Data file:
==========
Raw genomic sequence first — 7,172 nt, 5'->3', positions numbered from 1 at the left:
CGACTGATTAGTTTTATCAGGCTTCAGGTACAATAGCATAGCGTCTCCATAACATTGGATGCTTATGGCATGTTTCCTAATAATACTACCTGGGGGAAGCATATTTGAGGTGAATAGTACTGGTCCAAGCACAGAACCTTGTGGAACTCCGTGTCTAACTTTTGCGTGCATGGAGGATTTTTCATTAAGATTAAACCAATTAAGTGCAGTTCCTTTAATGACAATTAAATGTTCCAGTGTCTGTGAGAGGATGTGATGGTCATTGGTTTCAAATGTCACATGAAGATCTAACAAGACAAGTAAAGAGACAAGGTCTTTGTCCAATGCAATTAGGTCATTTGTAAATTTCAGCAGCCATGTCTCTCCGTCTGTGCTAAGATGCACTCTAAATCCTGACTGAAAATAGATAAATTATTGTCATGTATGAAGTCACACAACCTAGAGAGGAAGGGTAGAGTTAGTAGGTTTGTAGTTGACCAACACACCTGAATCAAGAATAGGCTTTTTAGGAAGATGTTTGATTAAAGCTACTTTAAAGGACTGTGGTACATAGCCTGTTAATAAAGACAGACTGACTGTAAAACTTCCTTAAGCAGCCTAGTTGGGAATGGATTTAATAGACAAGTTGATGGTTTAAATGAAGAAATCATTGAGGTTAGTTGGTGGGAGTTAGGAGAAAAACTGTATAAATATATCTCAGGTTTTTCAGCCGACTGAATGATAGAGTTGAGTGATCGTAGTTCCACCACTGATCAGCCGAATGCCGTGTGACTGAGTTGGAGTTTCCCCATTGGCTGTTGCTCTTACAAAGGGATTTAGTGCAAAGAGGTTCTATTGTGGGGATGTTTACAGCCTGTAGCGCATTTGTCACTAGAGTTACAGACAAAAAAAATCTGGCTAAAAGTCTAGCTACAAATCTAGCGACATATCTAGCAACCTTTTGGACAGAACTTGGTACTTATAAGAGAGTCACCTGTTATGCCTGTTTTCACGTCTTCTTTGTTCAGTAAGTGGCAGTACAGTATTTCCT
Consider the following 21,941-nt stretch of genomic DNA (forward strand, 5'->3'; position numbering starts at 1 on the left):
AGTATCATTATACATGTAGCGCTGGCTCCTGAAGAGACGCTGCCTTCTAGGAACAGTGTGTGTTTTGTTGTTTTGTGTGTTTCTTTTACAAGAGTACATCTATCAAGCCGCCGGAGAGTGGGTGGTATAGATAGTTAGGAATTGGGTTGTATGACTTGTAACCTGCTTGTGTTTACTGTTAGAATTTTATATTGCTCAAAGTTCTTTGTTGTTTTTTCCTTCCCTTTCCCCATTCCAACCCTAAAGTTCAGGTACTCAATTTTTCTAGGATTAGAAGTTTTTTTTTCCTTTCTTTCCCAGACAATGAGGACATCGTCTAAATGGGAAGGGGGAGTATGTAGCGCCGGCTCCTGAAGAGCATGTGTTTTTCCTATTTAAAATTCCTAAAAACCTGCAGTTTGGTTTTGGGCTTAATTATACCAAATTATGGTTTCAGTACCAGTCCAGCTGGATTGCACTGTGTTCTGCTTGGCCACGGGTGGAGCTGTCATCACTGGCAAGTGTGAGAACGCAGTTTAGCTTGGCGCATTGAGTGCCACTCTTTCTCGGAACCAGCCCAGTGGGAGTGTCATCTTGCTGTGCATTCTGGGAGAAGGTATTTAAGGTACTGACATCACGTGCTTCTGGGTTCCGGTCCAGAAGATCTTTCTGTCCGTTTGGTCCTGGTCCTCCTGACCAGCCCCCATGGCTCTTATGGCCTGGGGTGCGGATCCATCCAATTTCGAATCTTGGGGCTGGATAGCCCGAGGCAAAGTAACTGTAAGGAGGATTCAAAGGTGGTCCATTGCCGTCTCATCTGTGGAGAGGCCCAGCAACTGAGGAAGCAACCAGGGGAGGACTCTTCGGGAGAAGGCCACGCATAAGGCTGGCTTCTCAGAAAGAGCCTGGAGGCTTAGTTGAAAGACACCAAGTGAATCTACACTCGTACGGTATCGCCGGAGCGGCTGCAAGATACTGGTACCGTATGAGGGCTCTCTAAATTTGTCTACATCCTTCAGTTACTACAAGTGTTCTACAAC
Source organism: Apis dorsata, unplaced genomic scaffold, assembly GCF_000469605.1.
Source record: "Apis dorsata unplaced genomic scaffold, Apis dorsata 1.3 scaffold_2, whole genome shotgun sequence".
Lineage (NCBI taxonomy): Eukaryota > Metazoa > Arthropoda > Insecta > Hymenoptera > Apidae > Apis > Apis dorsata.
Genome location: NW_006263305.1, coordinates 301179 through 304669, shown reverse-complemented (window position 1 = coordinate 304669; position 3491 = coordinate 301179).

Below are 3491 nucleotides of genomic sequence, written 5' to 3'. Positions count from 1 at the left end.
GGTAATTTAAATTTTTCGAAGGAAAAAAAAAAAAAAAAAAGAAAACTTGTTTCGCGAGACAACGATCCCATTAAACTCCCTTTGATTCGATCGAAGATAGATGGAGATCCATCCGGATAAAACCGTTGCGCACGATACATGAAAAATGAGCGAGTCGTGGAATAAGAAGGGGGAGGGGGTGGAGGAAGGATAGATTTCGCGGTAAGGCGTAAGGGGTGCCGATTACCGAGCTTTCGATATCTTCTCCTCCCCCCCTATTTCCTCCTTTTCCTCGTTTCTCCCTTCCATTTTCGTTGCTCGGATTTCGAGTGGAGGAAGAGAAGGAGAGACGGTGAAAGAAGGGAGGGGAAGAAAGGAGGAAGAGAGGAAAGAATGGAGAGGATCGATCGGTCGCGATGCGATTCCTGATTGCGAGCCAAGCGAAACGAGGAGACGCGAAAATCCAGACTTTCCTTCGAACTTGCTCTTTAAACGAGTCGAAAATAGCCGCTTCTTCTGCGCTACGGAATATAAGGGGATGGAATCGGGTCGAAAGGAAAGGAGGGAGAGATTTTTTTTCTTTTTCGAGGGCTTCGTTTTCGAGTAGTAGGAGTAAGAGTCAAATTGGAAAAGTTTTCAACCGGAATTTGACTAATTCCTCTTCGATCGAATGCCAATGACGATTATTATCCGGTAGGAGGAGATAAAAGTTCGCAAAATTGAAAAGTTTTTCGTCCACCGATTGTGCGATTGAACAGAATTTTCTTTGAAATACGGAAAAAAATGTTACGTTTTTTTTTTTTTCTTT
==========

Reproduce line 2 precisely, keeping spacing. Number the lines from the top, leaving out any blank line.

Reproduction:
CGACTGATTAGTTTTATCAGGCTTCAGGTACAATAGCATAGCGTCTCCATAACATTGGATGCTTATGGCATGTTTCCTAATAATACTACCTGGGGGAAGCATATTTGAGGTGAATAGTACTGGTCCAAGCACAGAACCTTGTGGAACTCCGTGTCTAACTTTTGCGTGCATGGAGGATTTTTCATTAAGATTAAACCAATTAAGTGCAGTTCCTTTAATGACAATTAAATGTTCCAGTGTCTGTGAGAGGATGTGATGGTCATTGGTTTCAAATGTCACATGAAGATCTAACAAGACAAGTAAAGAGACAAGGTCTTTGTCCAATGCAATTAGGTCATTTGTAAATTTCAGCAGCCATGTCTCTCCGTCTGTGCTAAGATGCACTCTAAATCCTGACTGAAAATAGATAAATTATTGTCATGTATGAAGTCACACAACCTAGAGAGGAAGGGTAGAGTTAGTAGGTTTGTAGTTGACCAACACACCTGAATCAAGAATAGGCTTTTTAGGAAGATGTTTGATTAAAGCTACTTTAAAGGACTGTGGTACATAGCCTGTTAATAAAGACAGACTGACTGTAAAACTTCCTTAAGCAGCCTAGTTGGGAATGGATTTAATAGACAAGTTGATGGTTTAAATGAAGAAATCATTGAGGTTAGTTGGTGGGAGTTAGGAGAAAAACTGTATAAATATATCTCAGGTTTTTCAGCCGACTGAATGATAGAGTTGAGTGATCGTAGTTCCACCACTGATCAGCCGAATGCCGTGTGACTGAGTTGGAGTTTCCCCATTGGCTGTTGCTCTTACAAAGGGATTTAGTGCAAAGAGGTTCTATTGTGGGGATGTTTACAGCCTGTAGCGCATTTGTCACTAGAGTTACAGACAAAAAAAATCTGGCTAAAAGTCTAGCTACAAATCTAGCGACATATCTAGCAACCTTTTGGACAGAACTTGGTACTTATAAGAGAGTCACCTGTTATGCCTGTTTTCACGTCTTCTTTGTTCAGTAAGTGGCAGTACAGTATTTCCT